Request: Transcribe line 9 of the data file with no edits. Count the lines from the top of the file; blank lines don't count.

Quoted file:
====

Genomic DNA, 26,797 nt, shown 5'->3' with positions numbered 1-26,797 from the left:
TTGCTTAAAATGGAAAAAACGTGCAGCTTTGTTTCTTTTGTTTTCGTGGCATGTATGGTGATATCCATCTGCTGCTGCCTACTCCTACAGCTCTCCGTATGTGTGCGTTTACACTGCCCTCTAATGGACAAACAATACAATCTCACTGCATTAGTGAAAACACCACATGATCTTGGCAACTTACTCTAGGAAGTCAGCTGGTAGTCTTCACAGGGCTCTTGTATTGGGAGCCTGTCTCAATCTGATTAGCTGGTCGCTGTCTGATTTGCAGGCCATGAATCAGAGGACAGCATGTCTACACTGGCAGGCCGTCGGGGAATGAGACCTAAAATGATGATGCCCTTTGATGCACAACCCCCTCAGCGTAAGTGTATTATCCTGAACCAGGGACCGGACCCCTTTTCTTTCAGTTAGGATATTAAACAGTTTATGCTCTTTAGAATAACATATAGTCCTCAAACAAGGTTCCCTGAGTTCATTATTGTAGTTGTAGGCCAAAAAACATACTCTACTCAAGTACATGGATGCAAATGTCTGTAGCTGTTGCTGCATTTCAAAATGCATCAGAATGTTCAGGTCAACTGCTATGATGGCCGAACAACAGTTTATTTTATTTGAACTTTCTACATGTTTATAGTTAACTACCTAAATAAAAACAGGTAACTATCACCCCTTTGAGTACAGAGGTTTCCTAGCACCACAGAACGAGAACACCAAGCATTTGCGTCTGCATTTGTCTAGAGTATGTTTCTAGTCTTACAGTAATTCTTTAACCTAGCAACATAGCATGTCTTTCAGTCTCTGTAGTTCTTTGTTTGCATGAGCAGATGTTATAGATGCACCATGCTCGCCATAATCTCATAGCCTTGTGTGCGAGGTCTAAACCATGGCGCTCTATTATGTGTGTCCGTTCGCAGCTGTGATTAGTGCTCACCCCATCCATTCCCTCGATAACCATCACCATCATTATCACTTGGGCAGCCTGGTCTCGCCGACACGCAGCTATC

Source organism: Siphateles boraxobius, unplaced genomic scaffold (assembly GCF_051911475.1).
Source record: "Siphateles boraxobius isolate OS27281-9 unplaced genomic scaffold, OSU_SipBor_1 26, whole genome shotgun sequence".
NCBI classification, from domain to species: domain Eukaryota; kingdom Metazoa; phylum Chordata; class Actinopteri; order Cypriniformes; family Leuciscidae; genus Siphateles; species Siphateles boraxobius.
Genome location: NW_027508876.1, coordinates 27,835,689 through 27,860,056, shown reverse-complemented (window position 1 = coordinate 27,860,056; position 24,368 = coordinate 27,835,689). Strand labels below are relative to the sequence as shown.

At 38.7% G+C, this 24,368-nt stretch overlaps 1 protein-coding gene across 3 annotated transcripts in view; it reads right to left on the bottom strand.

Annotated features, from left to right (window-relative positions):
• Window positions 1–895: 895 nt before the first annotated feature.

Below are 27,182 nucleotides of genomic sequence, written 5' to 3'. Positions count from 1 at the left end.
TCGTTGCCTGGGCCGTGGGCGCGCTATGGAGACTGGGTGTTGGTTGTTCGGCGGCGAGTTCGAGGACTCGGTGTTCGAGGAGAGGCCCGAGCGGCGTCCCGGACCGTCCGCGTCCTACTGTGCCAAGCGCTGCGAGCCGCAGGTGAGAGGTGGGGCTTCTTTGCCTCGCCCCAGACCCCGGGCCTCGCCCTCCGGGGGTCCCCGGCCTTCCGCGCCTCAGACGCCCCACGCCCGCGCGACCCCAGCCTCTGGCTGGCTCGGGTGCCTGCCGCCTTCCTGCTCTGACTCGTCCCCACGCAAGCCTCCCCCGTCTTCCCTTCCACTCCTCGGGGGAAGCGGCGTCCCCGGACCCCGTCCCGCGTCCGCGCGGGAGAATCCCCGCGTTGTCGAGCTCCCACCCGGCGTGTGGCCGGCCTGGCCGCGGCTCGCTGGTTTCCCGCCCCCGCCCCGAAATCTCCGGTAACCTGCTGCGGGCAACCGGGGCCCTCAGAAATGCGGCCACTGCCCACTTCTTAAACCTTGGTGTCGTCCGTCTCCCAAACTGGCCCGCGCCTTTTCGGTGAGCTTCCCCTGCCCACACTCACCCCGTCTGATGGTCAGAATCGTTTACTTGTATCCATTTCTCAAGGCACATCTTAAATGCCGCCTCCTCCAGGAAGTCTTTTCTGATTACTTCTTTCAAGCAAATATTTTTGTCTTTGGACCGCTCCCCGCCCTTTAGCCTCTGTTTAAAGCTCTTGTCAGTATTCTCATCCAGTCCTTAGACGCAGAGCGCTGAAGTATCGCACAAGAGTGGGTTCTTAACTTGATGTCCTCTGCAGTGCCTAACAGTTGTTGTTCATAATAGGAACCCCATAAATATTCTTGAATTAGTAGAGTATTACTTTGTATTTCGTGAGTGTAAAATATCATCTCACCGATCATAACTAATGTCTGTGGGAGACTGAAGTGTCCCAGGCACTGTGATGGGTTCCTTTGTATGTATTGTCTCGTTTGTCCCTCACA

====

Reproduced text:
• Window positions 1–895: 895 nt before the first annotated feature.